backtop


Print 69 comment(s) - last by werepossum.. on Feb 22 at 7:34 PM

A California judge reversed decision allowing anonymous persons on net to remain anonymous

A California judge in the Sixth Appellate District in Santa Clara County last week ruled that anonymous trolls on the Internet are allowed to stay anonymous.  Along with remaining anonymous, Internet trolls are able to say what they like, by exercising their First Amendment rights, no matter how belittling is it.

 According to Reuters, the appeals court reversed a decision from 2006 that would have subpoenaed ten anonymous posters on Yahoo’s message board by the COO of a drug service company, Lisa Krinsky.

The 2006 court case held that ten anonymous message board posters left quite a few harsh comments on the Internet regarding Krinsky, her company, and two officers at her company. One comment referred to Krinsky saying, "I will reciprocate felatoin [sic] with Lisa even though she has fat thighs, a fake medical degree, 'queefs' and has poor feminine hygiene."

Doe 6, a tag given to the anonymous posters, days later moved in superior court to quash the subpoena.  The defendant claims that Krinsky had “failed to state a claim sufficient to overcome his First Amendment rights for either defamation or interference with a contractual or business relationship” and that her “request for injunctive relief was an invalid prior restraint”.

In 2006, the superior court proposed that the statements made by Doe 6 had the intent of driving down the price of Krinsky’s company to manipulate the stock price.  The court, even with the claim and information, decided that Doe 6 was protected under their First Amendment rights.  Due to the context of the statements, they are not actionable under Florida’s defamation laws.

The controversy over Internet anonymity will continue to be fueled by contexts of libel and First Amendment rights but will, at least, allow the contexts of these actions to be narrowed down.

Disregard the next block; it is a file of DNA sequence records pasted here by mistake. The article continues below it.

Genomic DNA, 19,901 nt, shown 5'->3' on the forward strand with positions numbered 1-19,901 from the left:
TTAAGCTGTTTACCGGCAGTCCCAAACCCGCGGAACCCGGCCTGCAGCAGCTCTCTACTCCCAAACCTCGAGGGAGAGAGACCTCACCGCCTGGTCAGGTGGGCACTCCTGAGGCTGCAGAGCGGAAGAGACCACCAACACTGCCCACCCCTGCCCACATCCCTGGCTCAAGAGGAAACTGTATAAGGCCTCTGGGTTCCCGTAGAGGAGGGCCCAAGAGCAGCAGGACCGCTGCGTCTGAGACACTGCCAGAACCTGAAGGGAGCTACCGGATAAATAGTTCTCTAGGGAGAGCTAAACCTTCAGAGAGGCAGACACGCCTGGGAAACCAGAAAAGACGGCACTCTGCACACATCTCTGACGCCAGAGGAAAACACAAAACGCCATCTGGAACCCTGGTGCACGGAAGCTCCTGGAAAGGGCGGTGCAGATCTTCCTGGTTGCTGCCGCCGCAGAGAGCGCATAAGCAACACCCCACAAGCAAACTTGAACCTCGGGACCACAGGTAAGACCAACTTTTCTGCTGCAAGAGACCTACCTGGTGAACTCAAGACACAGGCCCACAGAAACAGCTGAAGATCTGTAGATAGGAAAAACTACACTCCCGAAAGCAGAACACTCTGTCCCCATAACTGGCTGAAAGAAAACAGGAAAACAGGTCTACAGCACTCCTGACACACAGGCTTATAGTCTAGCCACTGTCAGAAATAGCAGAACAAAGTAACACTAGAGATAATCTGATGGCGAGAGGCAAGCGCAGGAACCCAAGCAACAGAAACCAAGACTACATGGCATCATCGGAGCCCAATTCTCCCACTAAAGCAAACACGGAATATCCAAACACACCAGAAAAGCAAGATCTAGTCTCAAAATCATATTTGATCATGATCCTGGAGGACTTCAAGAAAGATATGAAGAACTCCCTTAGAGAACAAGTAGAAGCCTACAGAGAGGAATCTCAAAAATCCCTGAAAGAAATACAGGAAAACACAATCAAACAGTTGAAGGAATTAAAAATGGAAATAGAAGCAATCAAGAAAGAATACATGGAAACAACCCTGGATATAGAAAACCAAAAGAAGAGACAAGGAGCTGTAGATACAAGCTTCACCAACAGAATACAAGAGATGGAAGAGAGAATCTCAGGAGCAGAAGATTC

Comments     Threshold


This article is over a month old, voting and posting comments is disabled

RE: California.
By TomZ on 2/12/2008 5:10:47 PM , Rating: 4
How is this ruling "idiotic"? Seems to me that it helps reinforce our expectation of privacy and our ability to freely express ourselves without fear of intimidation through abuse of the legal process. What's bad about that?


RE: California.
By Lord Evermore on 2/13/2008 7:41:57 AM , Rating: 4
Seems to me that claiming someone's medical degree is fake is actually libelous. The rest of it is just unsubstantiated idiocy.


RE: California.
By kkwst2 on 2/13/2008 8:17:39 AM , Rating: 1
Oh come on. It was an anonymous rant. Would you actually believe some ass who says someone's degree is fake right after they use the word Queef?

To me, the fact that it even went to court is outrageous, unless there is more to this story than what is posted here. Is it now a crime to be an asshole? We've become a society of complete pansies!


RE: California.
By clovell on 2/13/2008 12:28:54 PM , Rating: 1
Though there would be less assholes if it wasn't a crime to land a hard right hook on them. There's a sort of imbalance that has allowed assholes to proliferate - because we are pansies.


"My sex life is pretty good" -- Steve Jobs' random musings during the 2010 D8 conference











botimage
Copyright 2014 DailyTech LLC. - RSS Feed | Advertise | About Us | Ethics | FAQ | Terms, Conditions & Privacy Information | Kristopher Kubicki